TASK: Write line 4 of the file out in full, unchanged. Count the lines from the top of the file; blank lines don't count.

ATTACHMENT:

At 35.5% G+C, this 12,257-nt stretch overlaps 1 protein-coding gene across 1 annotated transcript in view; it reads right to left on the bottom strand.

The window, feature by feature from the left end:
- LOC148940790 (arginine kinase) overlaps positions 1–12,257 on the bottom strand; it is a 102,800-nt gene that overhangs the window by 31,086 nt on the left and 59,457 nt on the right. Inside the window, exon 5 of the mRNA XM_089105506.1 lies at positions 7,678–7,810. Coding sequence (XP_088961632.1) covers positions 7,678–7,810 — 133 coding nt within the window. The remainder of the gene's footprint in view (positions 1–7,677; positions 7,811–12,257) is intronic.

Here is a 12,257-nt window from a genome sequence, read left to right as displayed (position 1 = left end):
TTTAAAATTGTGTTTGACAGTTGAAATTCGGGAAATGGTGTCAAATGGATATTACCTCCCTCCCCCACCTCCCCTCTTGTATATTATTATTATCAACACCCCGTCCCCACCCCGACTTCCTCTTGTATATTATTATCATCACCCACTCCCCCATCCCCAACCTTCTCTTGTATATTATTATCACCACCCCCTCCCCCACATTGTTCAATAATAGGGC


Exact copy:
Here is a 12,257-nt window from a genome sequence, read left to right as displayed (position 1 = left end):